The Security Council is led by Nikolai Patrushev, the former head of the Federal Security Service. He and Siluanov are not exactly on the same wavelength. And here’s where the plot thickens. Glazyev, a brilliant economist, is a Russian nationalist – sanctioned personally by the US.

Glazyev is arguably going no holds barred. He is in favor of barring Russian companies from using foreign currency (which makes sense); taxing the conversion of rubles to foreign currencies (same); banning foreign loans to Russian firms (depending if they are not in US dollars or euro); and – the smoking gun – requiring Russian companies that have Western loans to default.

Predictably, some sectors of US ‘Think Tankland’ went bonkers, stating with utmost certainty that “the Russian energy sector would not be able to find much financing without connections to the West.” Nonsense. Russian firms would easily find financing from Chinese, Japanese or South Korean sources.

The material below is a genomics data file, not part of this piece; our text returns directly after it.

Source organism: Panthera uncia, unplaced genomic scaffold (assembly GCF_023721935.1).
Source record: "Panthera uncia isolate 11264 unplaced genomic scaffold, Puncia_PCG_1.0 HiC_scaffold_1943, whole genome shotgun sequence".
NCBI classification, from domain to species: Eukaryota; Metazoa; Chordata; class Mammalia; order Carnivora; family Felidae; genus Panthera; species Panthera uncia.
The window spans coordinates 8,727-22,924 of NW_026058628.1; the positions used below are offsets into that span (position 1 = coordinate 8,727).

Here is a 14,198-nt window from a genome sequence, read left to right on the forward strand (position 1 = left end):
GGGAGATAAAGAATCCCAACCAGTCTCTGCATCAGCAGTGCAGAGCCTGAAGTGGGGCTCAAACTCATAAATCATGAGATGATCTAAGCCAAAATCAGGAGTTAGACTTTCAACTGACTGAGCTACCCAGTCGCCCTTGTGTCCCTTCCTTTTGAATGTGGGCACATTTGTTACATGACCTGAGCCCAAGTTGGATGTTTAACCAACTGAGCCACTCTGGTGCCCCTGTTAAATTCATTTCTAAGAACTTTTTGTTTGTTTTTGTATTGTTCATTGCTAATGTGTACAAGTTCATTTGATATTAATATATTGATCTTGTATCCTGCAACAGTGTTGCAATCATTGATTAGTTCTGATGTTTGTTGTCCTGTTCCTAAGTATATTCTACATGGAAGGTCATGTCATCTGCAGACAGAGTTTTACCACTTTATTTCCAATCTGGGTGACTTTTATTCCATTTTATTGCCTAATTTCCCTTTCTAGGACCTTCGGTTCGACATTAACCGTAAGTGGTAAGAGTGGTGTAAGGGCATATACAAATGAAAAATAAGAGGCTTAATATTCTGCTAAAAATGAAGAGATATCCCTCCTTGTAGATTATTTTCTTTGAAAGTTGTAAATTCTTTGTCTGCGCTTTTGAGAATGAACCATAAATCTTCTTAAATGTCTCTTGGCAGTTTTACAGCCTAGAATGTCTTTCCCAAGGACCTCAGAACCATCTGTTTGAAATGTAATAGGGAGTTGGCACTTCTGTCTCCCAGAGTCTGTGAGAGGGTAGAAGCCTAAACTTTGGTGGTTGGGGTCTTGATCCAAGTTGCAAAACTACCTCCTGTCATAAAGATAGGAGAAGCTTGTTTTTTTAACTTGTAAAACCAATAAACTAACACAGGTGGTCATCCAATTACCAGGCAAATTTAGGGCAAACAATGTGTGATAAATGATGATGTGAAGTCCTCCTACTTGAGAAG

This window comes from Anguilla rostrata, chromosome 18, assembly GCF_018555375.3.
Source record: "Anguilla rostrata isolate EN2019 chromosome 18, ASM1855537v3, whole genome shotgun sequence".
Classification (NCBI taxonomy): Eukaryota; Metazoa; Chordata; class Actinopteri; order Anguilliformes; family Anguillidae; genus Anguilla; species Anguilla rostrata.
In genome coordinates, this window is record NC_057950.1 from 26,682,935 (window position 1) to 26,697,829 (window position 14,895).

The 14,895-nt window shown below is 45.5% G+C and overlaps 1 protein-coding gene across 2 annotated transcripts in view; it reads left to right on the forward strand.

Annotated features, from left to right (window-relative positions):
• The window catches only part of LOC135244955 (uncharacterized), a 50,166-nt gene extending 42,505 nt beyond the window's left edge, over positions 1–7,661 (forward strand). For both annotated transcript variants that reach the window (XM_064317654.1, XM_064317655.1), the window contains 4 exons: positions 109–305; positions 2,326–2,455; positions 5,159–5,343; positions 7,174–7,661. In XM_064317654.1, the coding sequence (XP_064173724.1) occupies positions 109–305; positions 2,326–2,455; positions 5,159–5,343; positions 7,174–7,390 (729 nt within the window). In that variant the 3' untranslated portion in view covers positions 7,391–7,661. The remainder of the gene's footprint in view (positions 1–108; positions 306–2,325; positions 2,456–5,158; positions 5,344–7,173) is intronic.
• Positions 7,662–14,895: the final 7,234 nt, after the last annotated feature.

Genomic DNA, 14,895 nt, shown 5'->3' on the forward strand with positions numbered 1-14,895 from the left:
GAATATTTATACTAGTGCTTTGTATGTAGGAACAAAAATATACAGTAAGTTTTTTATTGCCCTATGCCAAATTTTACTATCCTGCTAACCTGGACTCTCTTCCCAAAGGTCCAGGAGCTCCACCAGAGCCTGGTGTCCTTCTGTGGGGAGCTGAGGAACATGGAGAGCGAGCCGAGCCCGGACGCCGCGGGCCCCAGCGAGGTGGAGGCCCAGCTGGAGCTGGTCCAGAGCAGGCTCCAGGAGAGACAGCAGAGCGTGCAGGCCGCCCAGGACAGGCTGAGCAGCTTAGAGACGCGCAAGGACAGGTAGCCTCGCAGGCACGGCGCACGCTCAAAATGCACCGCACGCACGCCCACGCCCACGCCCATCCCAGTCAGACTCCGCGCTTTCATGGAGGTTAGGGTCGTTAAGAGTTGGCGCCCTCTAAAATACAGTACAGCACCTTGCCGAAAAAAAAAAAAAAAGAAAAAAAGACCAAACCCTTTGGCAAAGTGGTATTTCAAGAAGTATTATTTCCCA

Whatever measure of attention Glazyev will get inside the Kremlin, the whole episode already means that Moscow harbors no illusions in the near future regarding the exceptionalists (one just has to look at the presidential candidates, from ‘El Trumpissimo’ to ‘The Hillarator’); as Russian Deputy Foreign Minister Sergei Ryabkov recently put it, “[we] should expect toughening of the sanctions pressure.”

Once thing though is absolutely certain; Moscow won’t bend over backwards to “pacify” Washington.


Round up those central bank suspects


The Kremlin’s got to do something about the Russian Central Bank.

The Russian Central Bank kept interest rates high, forcing Russian oil and natural gas producers to finance their operations from Western sources, and thereby plunging the Russian economy into a debt trap.

These loans to Russia were part of the New York-London financier axis control mechanism. Were Moscow to “disobey” the West, the West would call in their loans after crashing the ruble, making repayment almost impossible, as they did with Iran.